But as it stands, the unprecedented move by Franklin has put investors in a dire situation, with no redemptions allowed henceforth. Even investors who had put in systematic transfer or the systematic withdrawal requests in these funds are in a tight spot.
So will investors get their money back?
Essentially the idea to wind up the funds and stop redemptions is to prevent further value destruction in these funds on account of selling the bonds in the portfolio at very low prices. As the bond market comes back to normalcy and the appetite returns, the fund could look to sell the assets at a reasonable value. The question is when the Covid pandemic will ease and when will markets return to normalcy?
Given that the extent of the problem is unknown and it could take a long while for markets across the globe to stabilise, there could be persisting challenges in selling down assets in the funds’ portfolios.
However, there are other factors that need to be kept in mind.
One, the winding up of funds would depend on the respective Macaulay duration of the portfolio. The shorter the duration, the faster it could get wound up. Of the six debt funds, Franklin India Low Duration has 1.2 years Macaulay duration as of March 31, Franklin India Dynamic Accrual Fund (1.9 years), Franklin India Credit Risk fund (2.2 years), Franklin India Short Term Income Plan (2.15 years), Franklin India Ultra Short Bond Fund (0.54 years) and Franklin India Income Opportunities Fund (3.2 years).
Two, the portfolios of these debt funds are run on staggered maturities (various bonds with different maturities). Hence irrespective of whether the fund is able to sell down its assets, there will be a certain amount of money coming in every month, in the form of maturities and coupon payments. Also, some bond issuers make prepayments (in advance of the maturity date), but this is unlikely to happen at this juncture.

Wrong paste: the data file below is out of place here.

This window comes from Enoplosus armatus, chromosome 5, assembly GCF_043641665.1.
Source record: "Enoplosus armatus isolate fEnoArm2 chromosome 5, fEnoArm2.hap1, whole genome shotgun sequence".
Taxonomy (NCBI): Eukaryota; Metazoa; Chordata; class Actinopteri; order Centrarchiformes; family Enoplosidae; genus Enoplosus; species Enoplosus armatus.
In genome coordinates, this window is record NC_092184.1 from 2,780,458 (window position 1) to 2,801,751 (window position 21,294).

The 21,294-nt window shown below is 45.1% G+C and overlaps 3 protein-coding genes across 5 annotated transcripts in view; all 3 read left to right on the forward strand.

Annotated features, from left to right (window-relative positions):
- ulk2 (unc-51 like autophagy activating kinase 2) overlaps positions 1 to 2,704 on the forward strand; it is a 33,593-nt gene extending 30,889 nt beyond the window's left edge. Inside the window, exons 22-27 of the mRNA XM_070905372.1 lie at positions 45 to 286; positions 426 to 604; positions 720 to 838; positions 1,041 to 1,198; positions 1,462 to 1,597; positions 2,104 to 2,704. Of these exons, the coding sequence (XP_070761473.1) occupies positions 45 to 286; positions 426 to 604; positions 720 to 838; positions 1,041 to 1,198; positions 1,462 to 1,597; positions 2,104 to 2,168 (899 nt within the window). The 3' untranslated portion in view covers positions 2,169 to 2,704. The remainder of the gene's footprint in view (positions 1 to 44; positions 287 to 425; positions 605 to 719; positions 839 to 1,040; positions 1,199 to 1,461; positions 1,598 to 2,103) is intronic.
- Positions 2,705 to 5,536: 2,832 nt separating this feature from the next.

This implies that investors could continue to receive staggered payments from the wound up funds. Sanjay Sapre in the concall stated that investors would not have to wait until all the money in the funds are recovered. The staggered payments to investors in these funds could be made monthly or quarterly.
What could go wrong?
While continual coupon payments and maturity proceeds from bonds can offer some respite to investors in the six debt funds, defaults from corporates issuing such bonds can be a big dampener. Remember the ongoing turmoil owing to Covid has had a widespread impact across sectors and companies. Given that the six debt funds have high exposure to low rated bonds, credit risk emanating in these portfolios can hurt investors.
All of these six debts already carry segregated portfolios—after side-pocketing their exposure to Vodafone Idea and YES Bank. Remember side pocketing allows mutual funds to segregate the bad assets (bonds which are downgraded to below investment grade).
While the winding up of the six funds does not alter the status of the segregated portfolios, investors will now have to watch for recovery in both regular and segregated portfolios of these funds.
Above all, Franklin’s move could lead other fund houses to also look at closing down debt funds with high credit risk. This could lead to large redemptions and further accentuate the problem for low rated debt securities, making it difficult to realize the reasonable value in the near-term.